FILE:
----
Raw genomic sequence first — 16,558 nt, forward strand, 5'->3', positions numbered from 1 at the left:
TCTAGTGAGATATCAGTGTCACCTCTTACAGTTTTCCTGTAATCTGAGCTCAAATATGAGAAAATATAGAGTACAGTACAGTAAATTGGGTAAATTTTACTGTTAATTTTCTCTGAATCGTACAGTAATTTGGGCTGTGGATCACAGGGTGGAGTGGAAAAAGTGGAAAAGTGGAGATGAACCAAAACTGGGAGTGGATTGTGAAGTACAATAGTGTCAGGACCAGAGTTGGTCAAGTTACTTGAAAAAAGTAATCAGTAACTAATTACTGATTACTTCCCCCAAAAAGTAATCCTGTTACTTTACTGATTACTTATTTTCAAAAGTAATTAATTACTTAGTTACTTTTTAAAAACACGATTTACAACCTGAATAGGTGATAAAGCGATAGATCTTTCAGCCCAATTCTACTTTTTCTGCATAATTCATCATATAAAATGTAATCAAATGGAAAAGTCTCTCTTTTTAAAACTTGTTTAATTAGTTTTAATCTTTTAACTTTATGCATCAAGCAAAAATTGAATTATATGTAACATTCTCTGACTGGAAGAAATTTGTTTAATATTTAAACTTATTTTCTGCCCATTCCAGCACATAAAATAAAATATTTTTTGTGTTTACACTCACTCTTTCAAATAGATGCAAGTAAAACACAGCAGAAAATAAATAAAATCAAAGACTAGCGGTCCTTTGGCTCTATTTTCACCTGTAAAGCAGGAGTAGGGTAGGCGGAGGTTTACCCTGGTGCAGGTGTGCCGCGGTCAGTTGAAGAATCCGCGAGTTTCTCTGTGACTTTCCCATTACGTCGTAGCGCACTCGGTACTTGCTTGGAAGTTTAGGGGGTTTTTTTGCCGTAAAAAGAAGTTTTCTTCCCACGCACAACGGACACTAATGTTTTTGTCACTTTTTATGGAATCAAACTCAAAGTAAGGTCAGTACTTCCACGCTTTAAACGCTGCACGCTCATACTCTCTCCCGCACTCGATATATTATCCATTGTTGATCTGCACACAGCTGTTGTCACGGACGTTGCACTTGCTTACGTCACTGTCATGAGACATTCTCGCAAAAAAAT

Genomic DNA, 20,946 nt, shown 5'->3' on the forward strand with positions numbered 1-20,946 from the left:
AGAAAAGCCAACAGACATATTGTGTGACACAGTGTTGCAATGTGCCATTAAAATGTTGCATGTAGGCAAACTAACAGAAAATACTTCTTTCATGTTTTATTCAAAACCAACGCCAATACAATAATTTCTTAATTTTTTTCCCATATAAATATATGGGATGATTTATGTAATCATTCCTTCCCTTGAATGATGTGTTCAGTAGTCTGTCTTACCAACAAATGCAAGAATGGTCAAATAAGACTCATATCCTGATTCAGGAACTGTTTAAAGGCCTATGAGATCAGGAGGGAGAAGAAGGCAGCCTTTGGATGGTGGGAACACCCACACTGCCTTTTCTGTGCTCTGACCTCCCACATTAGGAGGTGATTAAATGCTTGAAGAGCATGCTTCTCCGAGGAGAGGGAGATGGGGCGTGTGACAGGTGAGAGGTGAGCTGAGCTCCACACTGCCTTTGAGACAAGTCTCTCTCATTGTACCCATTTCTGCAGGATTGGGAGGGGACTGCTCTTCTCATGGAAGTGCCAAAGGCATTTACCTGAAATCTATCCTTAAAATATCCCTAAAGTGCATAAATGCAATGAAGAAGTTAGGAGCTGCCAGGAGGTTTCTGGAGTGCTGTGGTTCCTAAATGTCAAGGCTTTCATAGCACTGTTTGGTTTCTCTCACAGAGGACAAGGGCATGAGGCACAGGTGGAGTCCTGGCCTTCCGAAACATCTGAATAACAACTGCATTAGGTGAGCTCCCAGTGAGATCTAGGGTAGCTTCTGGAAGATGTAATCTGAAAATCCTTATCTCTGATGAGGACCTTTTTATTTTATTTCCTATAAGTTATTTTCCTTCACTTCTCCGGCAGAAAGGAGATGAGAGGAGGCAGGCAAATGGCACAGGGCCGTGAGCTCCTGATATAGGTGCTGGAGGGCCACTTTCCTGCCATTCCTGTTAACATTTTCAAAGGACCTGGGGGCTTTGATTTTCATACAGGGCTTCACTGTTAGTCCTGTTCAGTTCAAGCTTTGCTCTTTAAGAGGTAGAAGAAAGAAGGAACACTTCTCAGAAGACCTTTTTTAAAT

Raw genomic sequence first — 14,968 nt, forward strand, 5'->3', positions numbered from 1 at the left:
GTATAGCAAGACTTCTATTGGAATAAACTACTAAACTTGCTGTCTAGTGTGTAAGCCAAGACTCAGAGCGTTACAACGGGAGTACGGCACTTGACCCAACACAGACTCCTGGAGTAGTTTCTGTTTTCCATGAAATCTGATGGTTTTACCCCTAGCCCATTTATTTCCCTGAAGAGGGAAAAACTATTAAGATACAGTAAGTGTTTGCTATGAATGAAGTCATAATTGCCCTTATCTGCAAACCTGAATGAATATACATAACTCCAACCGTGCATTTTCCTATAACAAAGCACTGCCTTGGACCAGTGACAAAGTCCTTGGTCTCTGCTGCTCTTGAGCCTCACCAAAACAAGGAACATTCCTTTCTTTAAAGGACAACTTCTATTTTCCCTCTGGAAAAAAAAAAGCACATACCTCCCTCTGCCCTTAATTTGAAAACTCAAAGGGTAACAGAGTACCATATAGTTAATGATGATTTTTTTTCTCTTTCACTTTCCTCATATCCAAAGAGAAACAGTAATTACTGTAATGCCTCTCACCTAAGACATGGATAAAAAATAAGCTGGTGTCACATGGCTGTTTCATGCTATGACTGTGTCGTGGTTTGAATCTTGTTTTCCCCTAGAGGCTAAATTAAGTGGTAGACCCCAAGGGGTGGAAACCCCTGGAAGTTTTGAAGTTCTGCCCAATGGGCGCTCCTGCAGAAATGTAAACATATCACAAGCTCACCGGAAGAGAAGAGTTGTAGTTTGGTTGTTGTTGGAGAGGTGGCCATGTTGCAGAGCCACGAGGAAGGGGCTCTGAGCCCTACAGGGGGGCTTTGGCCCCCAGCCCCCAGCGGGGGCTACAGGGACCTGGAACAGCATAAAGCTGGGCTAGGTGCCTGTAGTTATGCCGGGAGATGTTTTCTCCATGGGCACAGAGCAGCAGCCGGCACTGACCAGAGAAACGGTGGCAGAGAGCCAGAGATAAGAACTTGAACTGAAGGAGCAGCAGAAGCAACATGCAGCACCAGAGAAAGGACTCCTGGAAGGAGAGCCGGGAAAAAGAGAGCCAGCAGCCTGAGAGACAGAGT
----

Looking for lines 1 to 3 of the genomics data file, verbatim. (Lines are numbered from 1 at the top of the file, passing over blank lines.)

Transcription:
Raw genomic sequence first — 16,558 nt, forward strand, 5'->3', positions numbered from 1 at the left:
TCTAGTGAGATATCAGTGTCACCTCTTACAGTTTTCCTGTAATCTGAGCTCAAATATGAGAAAATATAGAGTACAGTACAGTAAATTGGGTAAATTTTACTGTTAATTTTCTCTGAATCGTACAGTAATTTGGGCTGTGGATCACAGGGTGGAGTGGAAAAAGTGGAAAAGTGGAGATGAACCAAAACTGGGAGTGGATTGTGAAGTACAATAGTGTCAGGACCAGAGTTGGTCAAGTTACTTGAAAAAAGTAATCAGTAACTAATTACTGATTACTTCCCCCAAAAAGTAATCCTGTTACTTTACTGATTACTTATTTTCAAAAGTAATTAATTACTTAGTTACTTTTTAAAAACACGATTTACAACCTGAATAGGTGATAAAGCGATAGATCTTTCAGCCCAATTCTACTTTTTCTGCATAATTCATCATATAAAATGTAATCAAATGGAAAAGTCTCTCTTTTTAAAACTTGTTTAATTAGTTTTAATCTTTTAACTTTATGCATCAAGCAAAAATTGAATTATATGTAACATTCTCTGACTGGAAGAAATTTGTTTAATATTTAAACTTATTTTCTGCCCATTCCAGCACATAAAATAAAATATTTTTTGTGTTTACACTCACTCTTTCAAATAGATGCAAGTAAAACACAGCAGAAAATAAATAAAATCAAAGACTAGCGGTCCTTTGGCTCTATTTTCACCTGTAAAGCAGGAGTAGGGTAGGCGGAGGTTTACCCTGGTGCAGGTGTGCCGCGGTCAGTTGAAGAATCCGCGAGTTTCTCTGTGACTTTCCCATTACGTCGTAGCGCACTCGGTACTTGCTTGGAAGTTTAGGGGGTTTTTTTGCCGTAAAAAGAAGTTTTCTTCCCACGCACAACGGACACTAATGTTTTTGTCACTTTTTATGGAATCAAACTCAAAGTAAGGTCAGTACTTCCACGCTTTAAACGCTGCACGCTCATACTCTCTCCCGCACTCGATATATTATCCATTGTTGATCTGCACACAGCTGTTGTCACGGACGTTGCACTTGCTTACGTCACTGTCATGAGACATTCTCGCAAAAAAAT

Genomic DNA, 20,946 nt, shown 5'->3' on the forward strand with positions numbered 1-20,946 from the left: